As a society, we are all increasingly faced with incidents of trauma, whether through the media or as a first-hand experience. Trauma can result from the experience of a life-or-death situation, such as abuse (physical or sexual, whether in childhood or as an adult), medical trauma, an automobile accident, or being the victim of an assault or other violent crime. Often, simply the threat of one of these events can be undeniably traumatic. Posttraumatic Stress Disorder (PTSD) might be a relevant diagnosis in such cases.
Even if not necessarily life-or-death, other events can leave a serious traumatic impact on a person's emotions and functioning. Trauma may result from neglect, rejection from peers or family members, difficult relationships, or even embarassing moments. Perhaps affection and/or support were needed at a point in one's life, but the need went unmet. Such incidents certainly feel traumatic and leave their mark on a person's psychology. With EMDR, I specialize in helping resolve the memories, thoughts, and feelings that often accompany the above types of trauma.
Trauma can look different from person to person, but can include:
Trauma can also be more complex, in that it affects one's ability to relate to people and have satisfying relationships.
EMDR is a form of therapy that enables an individual to heal from the distressing thoughts, feelings and memories that result from disturbing life experiences. In many cases, EMDR therapy helps to bring about psychological change that may be resistent to more traditional psychotherapy. EMDR therapy assumes that just as the physical body can heal from a trauma if given appropriate care and support, our minds and psychological selves can similarly heal if given appropriate treatment and care. In essence, the principle is that we all have an innate drive toward healing, and EMDR is a process by which that healing is encouraged to proceed.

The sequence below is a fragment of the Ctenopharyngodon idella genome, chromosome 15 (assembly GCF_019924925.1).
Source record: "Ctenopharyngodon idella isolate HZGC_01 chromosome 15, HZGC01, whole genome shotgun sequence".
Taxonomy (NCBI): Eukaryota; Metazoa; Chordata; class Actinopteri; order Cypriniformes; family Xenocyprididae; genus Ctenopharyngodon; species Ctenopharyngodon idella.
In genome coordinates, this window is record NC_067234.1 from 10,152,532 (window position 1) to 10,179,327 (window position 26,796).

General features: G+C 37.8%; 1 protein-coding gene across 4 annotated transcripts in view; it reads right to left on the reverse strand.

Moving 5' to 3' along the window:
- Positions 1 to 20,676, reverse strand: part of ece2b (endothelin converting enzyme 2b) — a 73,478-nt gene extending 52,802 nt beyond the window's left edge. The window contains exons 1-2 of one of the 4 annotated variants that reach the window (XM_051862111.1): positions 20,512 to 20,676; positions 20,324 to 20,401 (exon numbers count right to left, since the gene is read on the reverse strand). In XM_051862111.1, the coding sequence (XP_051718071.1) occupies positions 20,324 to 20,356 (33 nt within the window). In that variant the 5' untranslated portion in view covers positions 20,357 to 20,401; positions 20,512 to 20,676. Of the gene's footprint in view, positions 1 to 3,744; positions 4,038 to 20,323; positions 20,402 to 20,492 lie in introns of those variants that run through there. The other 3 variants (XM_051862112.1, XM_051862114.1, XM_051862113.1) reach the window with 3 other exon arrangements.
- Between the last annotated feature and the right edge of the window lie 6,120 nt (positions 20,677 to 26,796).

In other words, the theory behind EMDR is that a person's brain, and the information processing therein, naturally moves toward mental health. If the system is blocked or imbalanced by the impact of a disturbing event, the emotional wound festers and can cause intense suffering. Once the block is removed, though, one no longer feels "stuck" and healing resumes.
As with any therapy, I will work with you to gain an understanding of your history and of the events that are causing you distress. After talking about your history and evaluating what's happening to cause you pain, which might take 1-4 sessions, we can then work together to help you manage emotional distress, often with a variety of imagery or stress reduction techniques. You can also use these techniques between sessions to help care for yourself.
If EMDR is determined to be appropriate for your case, therapy then focuses on the thoughts, feelings, and body sensations related to the traumatic incident(s). EMDR uses a variety of different techniques, including "bilateral stimulation," over the course of reprocessing the trauma. For more information, please see the EMDR International Association's web site.
More often than not, I integrate EMDR with more traditional psychotherapy as appropriate. While not all people's circumstances are clearly a good fit for EMDR, our initial evaluation clarifies the nature of your difficulty, and determines whether traditional psychotherapy, EMDR, or both, might be most beneficial.
Copyright © 2022 Daniel J Potoczniak, PhD, ABPP - All Rights Reserved.